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World Projects Similar to Y2Y

The Yellowstone to Yukon Conservation Initiative (Y2Y)is one of many similar initiatives worldwide to link parks and reserves with wildlife movement corridors.

FLORIDA

Fewer than 30 panthers survive in isolated remnants of habitat like the Everglades and Big Cypress Swamp in America's fastest growing state.

In 1990, after extensive consultation with some of America's leading conservation biologists, conservation groups and the public, the Florida State Legislature passed the Preservation 2000 Act. The Act devoted $3 billion in public funds to acquire lands in rare and ended habitats and to create essential wildlife corridors that will link them. The Act is part of an ambitious proposal to incorporate almost half of the state of Florida (46.8%) in a system of core reserves and connecting wildlife corridors.

Approximately half of these lands (21.6 % of the state) are already owned by federal, state, and local governments or private landowners willing to set them aside as reserves. The Preservation 2000 Act will work acquire another 3.16 million acres (8.4%) to add to the protected areas network.

For more information, contact:
Linda Duever in Florida
Phone/Fax: (352) 466-4136
Email: conwayconsrv@igc.apc.org

CENTRAL AMERICA

Seven Central American countries have teamed to create a biological corridor that will link vital plant and animal habitats throughout Central America.

So far, Panama, which loses about 125,000 acres of tropical forest each year, has approved a seven year, $8.3 million program to preserve habitats along its Atlantic Coast through reforestation, eco-tourism and working with the indigenous people who inhabit the land.

The US has pledged up to $25 million over five years for project administration, and to train specialists and fund environmental education. Jan Laarman, a Guatemala-based natural resources economist says that because education takes time, he expects the corridor project to extend well into the next century Source: Article by Howard LaFranchi, Christian Science Monitor (30/4/98)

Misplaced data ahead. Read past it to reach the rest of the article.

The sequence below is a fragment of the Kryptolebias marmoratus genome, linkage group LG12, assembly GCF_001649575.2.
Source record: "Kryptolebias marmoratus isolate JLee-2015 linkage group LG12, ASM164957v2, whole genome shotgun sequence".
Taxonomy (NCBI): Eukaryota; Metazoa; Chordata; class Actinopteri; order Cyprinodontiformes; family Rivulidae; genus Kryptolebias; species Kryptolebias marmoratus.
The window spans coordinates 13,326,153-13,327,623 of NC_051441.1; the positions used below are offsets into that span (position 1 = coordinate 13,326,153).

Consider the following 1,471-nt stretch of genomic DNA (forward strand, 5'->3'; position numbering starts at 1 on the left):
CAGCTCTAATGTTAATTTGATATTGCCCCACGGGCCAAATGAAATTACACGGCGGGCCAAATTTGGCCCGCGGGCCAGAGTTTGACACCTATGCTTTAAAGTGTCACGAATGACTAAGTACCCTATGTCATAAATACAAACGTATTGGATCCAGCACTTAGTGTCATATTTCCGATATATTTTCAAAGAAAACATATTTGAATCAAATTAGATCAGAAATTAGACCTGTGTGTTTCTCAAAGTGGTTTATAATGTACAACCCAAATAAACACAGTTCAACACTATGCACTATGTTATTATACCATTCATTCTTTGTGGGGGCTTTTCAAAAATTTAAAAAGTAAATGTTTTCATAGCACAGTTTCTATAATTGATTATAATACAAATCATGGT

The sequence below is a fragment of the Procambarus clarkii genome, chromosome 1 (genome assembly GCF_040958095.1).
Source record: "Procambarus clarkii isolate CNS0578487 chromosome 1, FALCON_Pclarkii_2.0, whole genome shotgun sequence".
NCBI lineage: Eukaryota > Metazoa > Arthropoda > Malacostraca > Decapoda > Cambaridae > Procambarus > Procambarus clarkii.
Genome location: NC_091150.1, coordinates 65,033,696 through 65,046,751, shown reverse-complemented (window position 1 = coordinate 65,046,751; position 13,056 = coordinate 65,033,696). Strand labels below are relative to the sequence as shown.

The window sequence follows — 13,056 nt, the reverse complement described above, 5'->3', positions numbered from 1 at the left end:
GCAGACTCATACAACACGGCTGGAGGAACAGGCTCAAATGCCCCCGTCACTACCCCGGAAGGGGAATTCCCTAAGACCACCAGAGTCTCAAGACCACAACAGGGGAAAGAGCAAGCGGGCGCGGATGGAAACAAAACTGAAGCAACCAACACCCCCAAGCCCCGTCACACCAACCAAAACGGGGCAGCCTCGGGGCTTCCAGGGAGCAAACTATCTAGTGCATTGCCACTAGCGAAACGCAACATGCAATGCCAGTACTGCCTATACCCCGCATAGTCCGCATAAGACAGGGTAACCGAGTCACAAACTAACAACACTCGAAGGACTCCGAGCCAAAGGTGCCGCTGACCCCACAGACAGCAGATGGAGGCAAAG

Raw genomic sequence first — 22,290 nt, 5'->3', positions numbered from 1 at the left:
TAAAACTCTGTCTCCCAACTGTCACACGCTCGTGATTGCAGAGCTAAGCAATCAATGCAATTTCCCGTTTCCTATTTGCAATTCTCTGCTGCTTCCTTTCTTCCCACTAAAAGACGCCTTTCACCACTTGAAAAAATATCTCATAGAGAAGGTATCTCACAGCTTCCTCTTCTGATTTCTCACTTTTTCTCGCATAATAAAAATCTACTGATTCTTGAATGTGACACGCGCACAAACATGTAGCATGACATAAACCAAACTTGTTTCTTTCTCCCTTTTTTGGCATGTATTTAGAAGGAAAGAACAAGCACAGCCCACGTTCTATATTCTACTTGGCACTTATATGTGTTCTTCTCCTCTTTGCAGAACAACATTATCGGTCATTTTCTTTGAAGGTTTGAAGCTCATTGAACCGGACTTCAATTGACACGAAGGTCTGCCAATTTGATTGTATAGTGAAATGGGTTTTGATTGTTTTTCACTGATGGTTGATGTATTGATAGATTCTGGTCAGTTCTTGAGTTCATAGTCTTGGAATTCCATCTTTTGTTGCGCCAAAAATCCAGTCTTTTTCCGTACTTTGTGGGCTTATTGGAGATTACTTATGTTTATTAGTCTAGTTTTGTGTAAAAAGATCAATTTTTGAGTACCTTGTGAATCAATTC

NEW MEXICO, ARIZONA AND MEXICO

A plan to connect a number of isolated protected areas throughout the mesa and desert bioregion of America's Southwest is being spearheaded by the Sky Island Alliance of conservation groups. The Alliance's proposal for core reserves and connecting corridors has already received input from experts in the ranching, hunting, conservation and business communities and was peer reviewed by scientists in 1998.

For more information contact:
Jack Humphrey in New Mexico
Phone: (505) 243-5319
Fax: (505) 243-3477
Email: skisland@swcp.com

ALGONQUIN TO ADIRONDACK

A bi-national consortium of conservationists are centering their efforts on the Frontenac Axis of eastern North America to build a reserve network that will provide eco-logical connectivity from Algonquin Park in Ontario to Adirondack Park in New York. Affectionately known as A2A, the area boasts a number of unique ecological characteristics and a relatively unexploited landscape that provides breeding areas, travel routes, and seasonal habitat for a myriad of native species.

For more information, please contact:
Robert Long in Vermont
Phone: (802) 864-4850
Email: glwildland@sprynet.com

SOUTHERN ROCKIES

In the summer of 1998, the Southern Rockies Ecosystem Project publicly released a mapped core reserve plan for the Rockies of southern Wyoming, Colorado and northern New Mexico.

The plan is intended to serve as a tool for the public, land managers, and local, state, and federal derision makers who are working to bring ecological integrity to a region coping with overwhelming development pressures.

For more information, please contact:
Marianne Moulton or Bill Martin in Colorado
Phone: (303) 258-0433
Fax: (303) 458-7665


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